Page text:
Not only is the iPod popular because of its reception from the public, but also because it was Apple’s first and successful attempt at branching out from its iMac products and a reputation of being strictly “computer”. Unlike the iPod nano and the iPod shuffle which use flash memory, the iPod is designed around a central scroll wheel, with the full-sized models storing media on their internal hard-drive. The iPod is also used as an external data storage device, with its internal hardware and software design originally based on a reference design by another company, PortalPlayer. Apple had decided to focus on technical capability, wanting the iPod to focus on the development on the iPod’s simple user interface, along with its ease of use. The iPod’s software for the iPod development was not developed in-house for this, but contracted PortalPlayer, who already had the reference design based on 2 ARM cores. Apple then contracted another company, Pixo, to create and refine the user interface, under CEO Steve Jobs.
Currently the best-selling digital audio player, with over 50 million sold and over 1 billion legal downloaded songs from its iTunes online music store, Apple’s iPod player is the most popular consumer brand in the mainstream of a growing market of digital devices. Whenever the iPod is connected to the host computer, the itune will automatically synchronize musical playlists or entire musical libraries. The iPod can play several different formats: MP3, M4A/AAC, Protected AAC, AIFF, WAV, Audible audiobook, and Apple Lossless audio file formats. The newer iPods can also play MPEG-4 (H.264MPEG-4AVC), .mp4, .m4v, and Quick Time video file formats. It does not support Microsoft’s WMA format – as other media players do – but there is a converter available for non-DRM WMA files with the Windows version of iTunes. MIDI files cannot be played, but can be converted to audio files using the iTunes Advanced menu.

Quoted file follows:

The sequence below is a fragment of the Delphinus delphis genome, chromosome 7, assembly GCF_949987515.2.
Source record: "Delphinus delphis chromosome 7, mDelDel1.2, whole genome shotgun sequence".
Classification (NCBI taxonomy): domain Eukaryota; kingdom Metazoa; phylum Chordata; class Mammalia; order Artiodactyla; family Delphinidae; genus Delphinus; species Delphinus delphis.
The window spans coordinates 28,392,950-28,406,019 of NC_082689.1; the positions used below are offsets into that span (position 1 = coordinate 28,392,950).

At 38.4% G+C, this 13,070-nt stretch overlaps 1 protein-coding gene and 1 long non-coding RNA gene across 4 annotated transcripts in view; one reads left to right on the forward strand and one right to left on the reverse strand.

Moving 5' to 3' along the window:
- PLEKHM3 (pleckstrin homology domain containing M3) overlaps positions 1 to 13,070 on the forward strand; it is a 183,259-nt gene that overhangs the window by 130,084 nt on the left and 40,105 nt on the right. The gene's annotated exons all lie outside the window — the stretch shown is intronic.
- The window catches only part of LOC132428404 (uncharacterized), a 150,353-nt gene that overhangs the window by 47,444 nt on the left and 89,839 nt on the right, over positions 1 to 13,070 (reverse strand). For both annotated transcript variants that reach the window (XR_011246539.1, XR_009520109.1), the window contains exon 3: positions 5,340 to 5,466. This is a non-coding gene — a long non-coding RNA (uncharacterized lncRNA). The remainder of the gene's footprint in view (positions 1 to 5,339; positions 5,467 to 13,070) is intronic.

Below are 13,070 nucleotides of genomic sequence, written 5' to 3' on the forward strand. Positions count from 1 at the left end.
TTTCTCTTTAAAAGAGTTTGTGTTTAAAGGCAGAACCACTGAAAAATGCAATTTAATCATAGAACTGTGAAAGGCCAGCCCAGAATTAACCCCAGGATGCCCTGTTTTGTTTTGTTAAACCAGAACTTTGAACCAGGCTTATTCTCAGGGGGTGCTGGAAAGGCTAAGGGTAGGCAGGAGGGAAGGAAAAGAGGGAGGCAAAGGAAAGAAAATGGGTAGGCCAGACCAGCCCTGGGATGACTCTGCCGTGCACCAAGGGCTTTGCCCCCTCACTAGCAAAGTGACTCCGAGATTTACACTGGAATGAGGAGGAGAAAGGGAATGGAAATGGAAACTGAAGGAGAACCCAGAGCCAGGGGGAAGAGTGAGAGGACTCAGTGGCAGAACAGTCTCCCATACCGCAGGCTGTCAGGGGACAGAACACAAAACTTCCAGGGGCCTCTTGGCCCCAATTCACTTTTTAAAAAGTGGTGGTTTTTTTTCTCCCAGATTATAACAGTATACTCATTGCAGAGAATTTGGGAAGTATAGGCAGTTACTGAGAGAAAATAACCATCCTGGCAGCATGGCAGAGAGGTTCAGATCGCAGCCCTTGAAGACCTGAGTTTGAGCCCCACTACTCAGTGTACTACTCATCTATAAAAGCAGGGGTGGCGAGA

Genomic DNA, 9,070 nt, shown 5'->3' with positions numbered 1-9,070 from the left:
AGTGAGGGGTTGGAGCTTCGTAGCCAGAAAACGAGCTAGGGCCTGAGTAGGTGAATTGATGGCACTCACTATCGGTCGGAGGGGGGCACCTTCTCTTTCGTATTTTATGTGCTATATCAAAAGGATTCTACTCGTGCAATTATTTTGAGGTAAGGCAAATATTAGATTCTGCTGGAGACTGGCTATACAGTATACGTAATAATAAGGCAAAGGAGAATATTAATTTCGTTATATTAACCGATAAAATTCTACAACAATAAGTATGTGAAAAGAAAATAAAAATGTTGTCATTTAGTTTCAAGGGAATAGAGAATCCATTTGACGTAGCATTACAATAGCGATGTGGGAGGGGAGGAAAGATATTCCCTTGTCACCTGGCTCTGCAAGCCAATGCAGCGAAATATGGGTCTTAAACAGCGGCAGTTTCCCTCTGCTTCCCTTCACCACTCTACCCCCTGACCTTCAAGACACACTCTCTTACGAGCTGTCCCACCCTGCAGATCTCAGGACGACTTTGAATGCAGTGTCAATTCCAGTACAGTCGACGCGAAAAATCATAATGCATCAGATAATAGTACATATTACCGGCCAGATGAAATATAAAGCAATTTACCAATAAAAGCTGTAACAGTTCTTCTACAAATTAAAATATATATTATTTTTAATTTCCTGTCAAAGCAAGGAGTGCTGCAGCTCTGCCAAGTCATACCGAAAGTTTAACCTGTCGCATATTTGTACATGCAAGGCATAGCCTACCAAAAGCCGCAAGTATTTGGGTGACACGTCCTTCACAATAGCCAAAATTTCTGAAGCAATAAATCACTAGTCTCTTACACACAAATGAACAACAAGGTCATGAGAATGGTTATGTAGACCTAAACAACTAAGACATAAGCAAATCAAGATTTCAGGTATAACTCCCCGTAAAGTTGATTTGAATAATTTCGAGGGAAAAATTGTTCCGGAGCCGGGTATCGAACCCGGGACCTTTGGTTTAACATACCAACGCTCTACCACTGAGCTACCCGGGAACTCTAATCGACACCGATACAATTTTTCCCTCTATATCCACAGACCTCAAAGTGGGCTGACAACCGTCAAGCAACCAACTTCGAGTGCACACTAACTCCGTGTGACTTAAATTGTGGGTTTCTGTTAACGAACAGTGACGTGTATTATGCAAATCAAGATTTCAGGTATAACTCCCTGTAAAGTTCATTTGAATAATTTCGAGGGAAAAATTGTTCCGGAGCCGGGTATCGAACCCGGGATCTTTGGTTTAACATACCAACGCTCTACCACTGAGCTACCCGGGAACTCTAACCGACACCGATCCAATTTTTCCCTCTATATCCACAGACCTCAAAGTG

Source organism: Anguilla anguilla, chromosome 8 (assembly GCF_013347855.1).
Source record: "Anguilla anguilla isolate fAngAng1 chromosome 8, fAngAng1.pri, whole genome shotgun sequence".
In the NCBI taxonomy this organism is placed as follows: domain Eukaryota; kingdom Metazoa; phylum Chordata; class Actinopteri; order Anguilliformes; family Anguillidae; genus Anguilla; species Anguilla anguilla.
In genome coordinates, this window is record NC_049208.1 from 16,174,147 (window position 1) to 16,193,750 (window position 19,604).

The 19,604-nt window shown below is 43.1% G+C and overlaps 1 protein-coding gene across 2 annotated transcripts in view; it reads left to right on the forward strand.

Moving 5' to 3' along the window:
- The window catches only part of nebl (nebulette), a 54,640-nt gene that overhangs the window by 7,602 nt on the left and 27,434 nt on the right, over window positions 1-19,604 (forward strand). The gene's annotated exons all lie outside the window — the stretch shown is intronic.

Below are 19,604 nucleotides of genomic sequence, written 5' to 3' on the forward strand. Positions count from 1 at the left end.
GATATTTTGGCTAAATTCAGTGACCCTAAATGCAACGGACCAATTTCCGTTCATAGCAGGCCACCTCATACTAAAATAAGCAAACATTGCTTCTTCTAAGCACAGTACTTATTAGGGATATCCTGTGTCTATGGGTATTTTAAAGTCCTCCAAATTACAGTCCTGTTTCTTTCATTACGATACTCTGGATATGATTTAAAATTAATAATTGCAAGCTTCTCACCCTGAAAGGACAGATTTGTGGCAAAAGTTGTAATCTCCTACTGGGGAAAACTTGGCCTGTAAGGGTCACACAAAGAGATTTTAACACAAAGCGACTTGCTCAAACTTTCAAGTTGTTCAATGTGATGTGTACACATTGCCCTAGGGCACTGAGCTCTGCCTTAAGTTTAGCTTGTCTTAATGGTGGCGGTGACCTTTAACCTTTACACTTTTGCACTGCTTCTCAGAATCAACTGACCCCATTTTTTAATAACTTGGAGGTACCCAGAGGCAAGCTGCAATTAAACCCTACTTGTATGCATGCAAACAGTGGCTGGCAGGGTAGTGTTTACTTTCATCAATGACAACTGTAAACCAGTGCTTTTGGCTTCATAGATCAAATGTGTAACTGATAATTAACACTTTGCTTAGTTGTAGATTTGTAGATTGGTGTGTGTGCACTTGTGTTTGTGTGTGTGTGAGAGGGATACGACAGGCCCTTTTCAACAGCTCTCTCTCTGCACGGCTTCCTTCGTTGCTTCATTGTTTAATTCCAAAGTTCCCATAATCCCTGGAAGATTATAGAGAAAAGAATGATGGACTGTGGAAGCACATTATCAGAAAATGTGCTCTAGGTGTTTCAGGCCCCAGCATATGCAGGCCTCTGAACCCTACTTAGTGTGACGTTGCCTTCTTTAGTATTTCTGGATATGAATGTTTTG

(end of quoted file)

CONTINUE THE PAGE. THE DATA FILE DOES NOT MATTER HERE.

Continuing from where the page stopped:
The Apple iPod can be used as a boot disk for a Mac computer, if it is formatted as HFS Plus, allowing one to have a portable operating system installed. If the iPod is formatted on a Mac OS X computer, it uses the HFS Plus file system format; if it is formatted on Windows, the FAT32 is used because Windows cannot access HFS file systems. A compatible third-party software must be used, as simply copying files to the drive will not allow the iPod to properly access them. As of now there are four basic iPod models that you can find on major shopping websites: the iPod shuffle, iPod nano, iPod photo, and the brand new iPod video. The iPod photo plays all the songs you wish to download to it, but also displays color photos (album cover art, etc.) on the mini-screen to please the eyes in addition to the already pleased ears.
The photo feature is a favorite of most users who purchased this version of the iPod, but like all electronic gadgets, it has its downfalls. The pictures are hard for some to see on the mini screen and some were upset that you MUST purchase a separate plug-in to view pictures on your television screen. When you do buy the extra connection, you will be more than pleased with the clarity of the pictures on screen. All iPod models come with ear bud headphones, an AC Adaptor, and a 2.0 USB cable in addition to the actual hardware itself. Battery life is usually strong in the iPod with anywhere between 12-15 hour battery life (15 hours on the iPod Photo). Various hard drives are available for different versions of the iPod Photo, but a basic rule of thumb to remember with MP3 players is 2,500 songs per 10 GB.